Washington, USA — Randy Hooker, 51, first began tinkering with the idea offirefighting in 1991 after a faulty coffee pot started a blaze that destroyedhis home near San Angelo, Texas, and devastated his family.
It took nearly an hour for firefighters to respond, he said, and they werejust a ragtag bunch of volunteers with two trucks rigged for fighting grassfires.By then, the house was overcome, and Hooker told the firefighters to focus oncontaining the flames that had spread to the grass, blazing toward neighbors’houses.
Part of the problem, then and now, Hooker says, is the lack of adequatefederal funding, something firefighters and fire coordinators across Texas areworrying about as fire seasons are becoming more unmanageable. About 10 yearsafter his house burned down, Hooker became a volunteer firefighter.
In 2006 alone, Hooker’s department battled 112 fires, double the numberduring 2005. Last fire season was the state’s deadliest in recorded history,said Mary Kay Hicks, a fire prevention specialist with the Texas Forest Service.Nineteen people were killed, including three volunteer firefighters, and morethan 2 million acres were burned. The fires cost $65 million to control andcaused more than $550 million in property loss.
Last year, the federal government spent $2 billion on wildfire suppressionalone.
Back in 1991, Hooker and his wife stood together and watched their home of 25years burn to debris and soot, his log cabin crackling as baby pictures of hisdaughters, then 10 and 7, his wife’s wedding dress, the gun his father had givenhim for dove hunting all turning to ash.
“I was left with my shirt, my pants and the few belongings in my pocket,”Hooker said. “Everything we had was gone. We rebuilt our lives from thenon.”
Hooker now heads the East Concho Volunteer Fire Department, a team of 21 menwho are electrical workers, engineering technicians, bus drivers and Wal-Martworkers by trade and firefighters by choice.
The team has four trucks, all at least 20 years old, and a tin headquartersbuilding just east of town. The department can rely on only about $6,000 fromTom Green County and what it can muster in donations. It applied for more than$40,000 in FEMA grants last year but didn’t get any, he said.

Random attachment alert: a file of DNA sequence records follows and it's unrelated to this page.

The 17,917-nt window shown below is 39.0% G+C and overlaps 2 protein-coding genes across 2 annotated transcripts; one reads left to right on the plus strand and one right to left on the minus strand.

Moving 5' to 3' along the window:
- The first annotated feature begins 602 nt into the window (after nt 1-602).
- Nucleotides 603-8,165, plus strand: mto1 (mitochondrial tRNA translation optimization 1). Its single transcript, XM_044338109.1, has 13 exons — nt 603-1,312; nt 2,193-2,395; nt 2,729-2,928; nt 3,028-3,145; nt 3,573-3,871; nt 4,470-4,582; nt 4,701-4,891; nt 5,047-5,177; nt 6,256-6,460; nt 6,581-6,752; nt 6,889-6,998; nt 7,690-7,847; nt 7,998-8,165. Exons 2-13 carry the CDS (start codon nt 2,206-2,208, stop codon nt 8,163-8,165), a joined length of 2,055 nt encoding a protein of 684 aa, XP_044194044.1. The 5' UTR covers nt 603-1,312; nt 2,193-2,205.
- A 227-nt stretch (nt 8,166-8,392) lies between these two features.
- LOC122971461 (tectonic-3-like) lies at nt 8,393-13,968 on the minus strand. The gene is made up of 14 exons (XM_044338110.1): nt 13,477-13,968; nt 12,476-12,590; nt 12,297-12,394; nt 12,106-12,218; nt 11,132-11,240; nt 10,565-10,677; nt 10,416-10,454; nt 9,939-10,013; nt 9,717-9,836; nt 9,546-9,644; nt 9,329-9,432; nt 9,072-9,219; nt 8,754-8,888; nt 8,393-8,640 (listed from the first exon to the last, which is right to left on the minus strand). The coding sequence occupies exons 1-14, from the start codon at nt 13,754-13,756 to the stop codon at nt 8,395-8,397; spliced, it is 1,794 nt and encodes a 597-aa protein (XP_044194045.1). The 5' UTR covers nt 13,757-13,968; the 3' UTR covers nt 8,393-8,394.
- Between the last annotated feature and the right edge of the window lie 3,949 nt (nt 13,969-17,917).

“Without federal money going to these programs, like FEMA, they’llalways tell the volunteers, We don’t have anymore money,'” Hooker said.
It’s a strain felt all across the country. The unprecedented wildfire seasonexhausted federal resources and left Congress $900 million short in maintainingcurrent fire preparedness. A Senate committee last week heard testimony from theGovernment Accountability Office and the Department of Agriculture and itsinspector general, all of whom made recommendations to improvecost-effectiveness.
They suggested keeping land clear of brush and debris to prevent fires, asingle commander over National Forest Service aerial forces and more pressure onlocal governments to pay for fighting fires, especially where houses are builtin the woods.
It’s just the thing that state fire officials and local firefighters don’twant to hear.
“If the feds start backing out of that, it’s going to be devastating toour volunteer fire departments,” said Ron Perry, the San Angelo city-countyemergency coordinator who recently left the Texas Forest Service.